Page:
My favourite photographer, my fellow adventurer, my sunshine girl. Abby travelled five thousand miles to stay with me for the summer, and brought a little bit of our Californian coast with her.
I've missed this girl.
Abby and I met at UC Davis, when I was a student there not so long ago, and we both worked for the college paper. A big smile and big heart - even for a California girl - she's been a ray of sunshine ever since we shared travel stories on the long ride back from Frisco that first night. Today I am standing in the arrivals hall at Heathrow waiting for a small Filipina with a big rucksack to walk through the doors, and thinking about what there is to show her here. I've planned an afternoon at the cathedral, a day on the beach, perhaps a trip to punt the backs in Cambridge. We are due to start a journey across mainland Europe next week - an expedition through Paris, Vienna, Budapest, and Amsterdam - but before then I am looking forward to showing this place I call home.
So we head home,
and I suggest my top tips for beating jetlag, and try to remember that everything is new. It is so odd to be on this side of this experience. There is a kind of thrill in introducing someone to your culture, especially when the mis-steps appear without warning. (What does a Yorkshire pudding taste like? What is flint, and why is my house made from it? Isn't it amazing, how everything here is so green, how the skies are so wide?) I am on the outside looking in again, except this time the discoveries are sporadic and subtle. Abby brings with her a new way of seeing. We stay up late, sitting side by side on my bed with our laptops, editing photographs and footage and snapchatting our friends in California. I feel a rush of warmth every morning when I wake and remember she is here.
This is not California.
I do not live in a place with mountains and deserts and ocean and palm trees. I live in a small village in rural England which is hard to leave. Our house sits on the edge of a field which was planted with beets this year, rather than barley or wheat. It is not so beautiful. I take Abby on the long trek to my favourite spot, where I used to come as a kid with a camera and spend summer afternoons on my own. From my house we walk the lane to the village, and then follow the overgrown path between the farmers' fields to where the hay bales are still stacked from the harvest. I point out the nettles, explain how to use dock leaves if she gets stung, and we pick blackberries straight from the bush. The path continues, up and up, and while we're busy talking - there is so much to catch up, to remember - I miss the turning to the bridge where I once saw a kingfisher. Over the river and the stile we find my spot, and three muntjac deer grazing in the open pasture.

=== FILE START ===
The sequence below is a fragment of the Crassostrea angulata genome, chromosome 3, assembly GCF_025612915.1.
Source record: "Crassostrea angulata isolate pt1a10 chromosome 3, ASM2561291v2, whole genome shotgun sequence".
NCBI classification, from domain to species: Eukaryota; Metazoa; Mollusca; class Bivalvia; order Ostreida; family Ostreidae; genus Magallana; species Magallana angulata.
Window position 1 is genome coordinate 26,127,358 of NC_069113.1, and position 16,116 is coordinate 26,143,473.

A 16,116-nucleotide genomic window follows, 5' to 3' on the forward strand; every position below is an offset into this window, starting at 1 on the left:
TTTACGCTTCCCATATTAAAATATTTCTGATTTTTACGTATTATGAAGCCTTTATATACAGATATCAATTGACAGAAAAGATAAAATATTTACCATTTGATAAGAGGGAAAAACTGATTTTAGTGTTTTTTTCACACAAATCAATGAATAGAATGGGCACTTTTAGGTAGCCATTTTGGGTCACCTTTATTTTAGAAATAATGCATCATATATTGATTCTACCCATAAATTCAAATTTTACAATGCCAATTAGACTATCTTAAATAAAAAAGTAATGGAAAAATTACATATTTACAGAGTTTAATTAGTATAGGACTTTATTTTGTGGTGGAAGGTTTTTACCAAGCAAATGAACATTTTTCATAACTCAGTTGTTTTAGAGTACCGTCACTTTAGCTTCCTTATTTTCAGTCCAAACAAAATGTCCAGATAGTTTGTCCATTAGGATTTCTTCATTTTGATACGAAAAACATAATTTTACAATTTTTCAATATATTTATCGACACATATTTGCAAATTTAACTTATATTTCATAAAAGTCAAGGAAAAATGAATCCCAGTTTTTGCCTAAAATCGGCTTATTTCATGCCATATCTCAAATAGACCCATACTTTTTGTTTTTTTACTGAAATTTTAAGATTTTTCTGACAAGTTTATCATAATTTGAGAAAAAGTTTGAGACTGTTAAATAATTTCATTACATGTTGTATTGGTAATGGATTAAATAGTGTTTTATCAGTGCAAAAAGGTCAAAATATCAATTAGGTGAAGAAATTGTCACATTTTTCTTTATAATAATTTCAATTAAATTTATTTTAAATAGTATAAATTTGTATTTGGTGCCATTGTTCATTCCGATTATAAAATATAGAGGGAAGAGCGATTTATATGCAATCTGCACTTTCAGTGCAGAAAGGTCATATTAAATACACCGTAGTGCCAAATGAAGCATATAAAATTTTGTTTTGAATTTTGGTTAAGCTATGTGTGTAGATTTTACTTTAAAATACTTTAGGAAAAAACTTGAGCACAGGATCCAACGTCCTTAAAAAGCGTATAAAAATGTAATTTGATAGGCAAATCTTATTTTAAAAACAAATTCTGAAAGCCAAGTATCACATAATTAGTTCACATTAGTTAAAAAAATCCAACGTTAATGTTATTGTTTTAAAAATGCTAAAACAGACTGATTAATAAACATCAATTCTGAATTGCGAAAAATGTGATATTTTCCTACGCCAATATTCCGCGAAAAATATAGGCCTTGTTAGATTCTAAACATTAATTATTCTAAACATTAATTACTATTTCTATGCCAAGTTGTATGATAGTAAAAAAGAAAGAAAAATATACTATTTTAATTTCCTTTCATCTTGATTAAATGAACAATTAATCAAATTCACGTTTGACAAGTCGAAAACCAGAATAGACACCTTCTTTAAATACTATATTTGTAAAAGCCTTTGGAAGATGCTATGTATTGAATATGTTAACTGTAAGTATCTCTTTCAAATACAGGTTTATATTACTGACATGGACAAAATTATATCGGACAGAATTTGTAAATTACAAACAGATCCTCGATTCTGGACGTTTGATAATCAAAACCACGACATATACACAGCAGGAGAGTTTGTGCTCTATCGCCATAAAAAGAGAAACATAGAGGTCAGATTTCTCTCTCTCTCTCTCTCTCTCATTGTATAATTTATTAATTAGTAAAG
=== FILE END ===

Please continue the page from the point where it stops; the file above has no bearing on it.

Abby tells me, again and again, how green everything is. There are parts of California that have changed while I've been gone. There are parts I have forgotten.
Elm Hill is the oldest street in Norwich,
and I haven't forgotten what a big deal this is for my American friends. I take Abby for tea and scones at the Britons Arms. Most of the buildings here date back to the Tudor period, and although the tree in the square is no longer an Elm there's still a feeling of genuine olde-worldiness. Spielberg likes this place for his movies. It's sunny and quiet, and we wander down towards the cathedral reading the blue plaques on the oldest homes and peeking into the hidden courtyards.
The organist is playing in the cathedral
when we arrive, so we sit awhile in the pews and tilt back to look at the stories on the ceiling. Abby knows more than me. She likes the stained glass, and we talk about how the church and the wars are intertwined. My friends at the cathedral school used to have their daily assemblies in here. I tell her about my high school, in case she gets the wrong impression. We take a turn around the cloisters and try to spot the peregrine falcons that roost in the spire. Abby's unsure about the tombs laid out under our feet and wants to read them all, but she loves the little painted doors and the texture of the flint walls for photos.
We walk down to the river and talk about wedding photography: how I've never photographed one here, how different it would be to the backyard ceremonies she shoots in California. Back in January, when we first talked about this trip, the plan was for her to come and be my second for the season. My year looked different, and I was impatient to travel, but as excited as I am now for our European voyage I imagine how wonderful it would have been to have taken on those extra three or four weddings, and to have worked together on them. Being with her is like borrowing new eyes. I see more, and I photograph it better.